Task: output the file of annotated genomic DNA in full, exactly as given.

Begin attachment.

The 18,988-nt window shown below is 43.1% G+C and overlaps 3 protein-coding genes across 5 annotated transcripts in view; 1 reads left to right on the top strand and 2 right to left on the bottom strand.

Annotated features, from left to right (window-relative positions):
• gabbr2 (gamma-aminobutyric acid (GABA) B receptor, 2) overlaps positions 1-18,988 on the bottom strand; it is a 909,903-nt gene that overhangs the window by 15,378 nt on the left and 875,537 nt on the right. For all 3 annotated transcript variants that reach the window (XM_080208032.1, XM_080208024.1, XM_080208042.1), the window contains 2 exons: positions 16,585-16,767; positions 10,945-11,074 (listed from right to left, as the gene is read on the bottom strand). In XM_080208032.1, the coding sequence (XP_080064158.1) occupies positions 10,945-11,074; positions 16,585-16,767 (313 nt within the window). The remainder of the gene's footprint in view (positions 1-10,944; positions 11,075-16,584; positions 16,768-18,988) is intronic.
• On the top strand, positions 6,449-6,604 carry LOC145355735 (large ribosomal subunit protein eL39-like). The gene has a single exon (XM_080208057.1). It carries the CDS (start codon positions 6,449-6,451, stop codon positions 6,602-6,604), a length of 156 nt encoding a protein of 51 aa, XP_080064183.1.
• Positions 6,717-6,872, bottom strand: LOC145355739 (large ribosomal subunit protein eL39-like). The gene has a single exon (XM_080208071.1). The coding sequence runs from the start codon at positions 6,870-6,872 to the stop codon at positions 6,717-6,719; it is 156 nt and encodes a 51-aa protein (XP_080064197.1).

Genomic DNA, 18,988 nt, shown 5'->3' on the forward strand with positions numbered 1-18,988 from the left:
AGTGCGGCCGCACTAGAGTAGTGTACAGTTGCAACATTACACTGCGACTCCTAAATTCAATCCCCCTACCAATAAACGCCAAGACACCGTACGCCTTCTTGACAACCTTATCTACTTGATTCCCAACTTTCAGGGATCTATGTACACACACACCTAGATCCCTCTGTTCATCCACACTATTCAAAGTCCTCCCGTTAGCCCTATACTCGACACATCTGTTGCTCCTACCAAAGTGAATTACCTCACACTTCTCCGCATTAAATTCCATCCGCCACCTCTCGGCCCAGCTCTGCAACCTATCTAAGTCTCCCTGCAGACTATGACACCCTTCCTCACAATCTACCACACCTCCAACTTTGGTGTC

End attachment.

The 18,988-nt window shown below is 43.1% G+C and overlaps 3 protein-coding genes across 5 annotated transcripts in view; 1 reads left to right on the top strand and 2 right to left on the bottom strand.

Annotated features, from left to right (window-relative positions):
• gabbr2 (gamma-aminobutyric acid (GABA) B receptor, 2) overlaps positions 1-18,988 on the bottom strand; it is a 909,903-nt gene that overhangs the window by 15,378 nt on the left and 875,537 nt on the right. For all 3 annotated transcript variants that reach the window (XM_080208032.1, XM_080208024.1, XM_080208042.1), the window contains 2 exons: positions 16,585-16,767; positions 10,945-11,074 (listed from right to left, as the gene is read on the bottom strand). In XM_080208032.1, the coding sequence (XP_080064158.1) occupies positions 10,945-11,074; positions 16,585-16,767 (313 nt within the window). The remainder of the gene's footprint in view (positions 1-10,944; positions 11,075-16,584; positions 16,768-18,988) is intronic.
• On the top strand, positions 6,449-6,604 carry LOC145355735 (large ribosomal subunit protein eL39-like). The gene has a single exon (XM_080208057.1). It carries the CDS (start codon positions 6,449-6,451, stop codon positions 6,602-6,604), a length of 156 nt encoding a protein of 51 aa, XP_080064183.1.
• Positions 6,717-6,872, bottom strand: LOC145355739 (large ribosomal subunit protein eL39-like). The gene has a single exon (XM_080208071.1). The coding sequence runs from the start codon at positions 6,870-6,872 to the stop codon at positions 6,717-6,719; it is 156 nt and encodes a 51-aa protein (XP_080064197.1).

Genomic DNA, 18,988 nt, shown 5'->3' on the forward strand with positions numbered 1-18,988 from the left:
AGTGCGGCCGCACTAGAGTAGTGTACAGTTGCAACATTACACTGCGACTCCTAAATTCAATCCCCCTACCAATAAACGCCAAGACACCGTACGCCTTCTTGACAACCTTATCTACTTGATTCCCAACTTTCAGGGATCTATGTACACACACACCTAGATCCCTCTGTTCATCCACACTATTCAAAGTCCTCCCGTTAGCCCTATACTCGACACATCTGTTGCTCCTACCAAAGTGAATTACCTCACACTTCTCCGCATTAAATTCCATCCGCCACCTCTCGGCCCAGCTCTGCAACCTATCTAAGTCTCCCTGCAGACTATGACACCCTTCCTCACAATCTACCACACCTCCAACTTTGGTGTC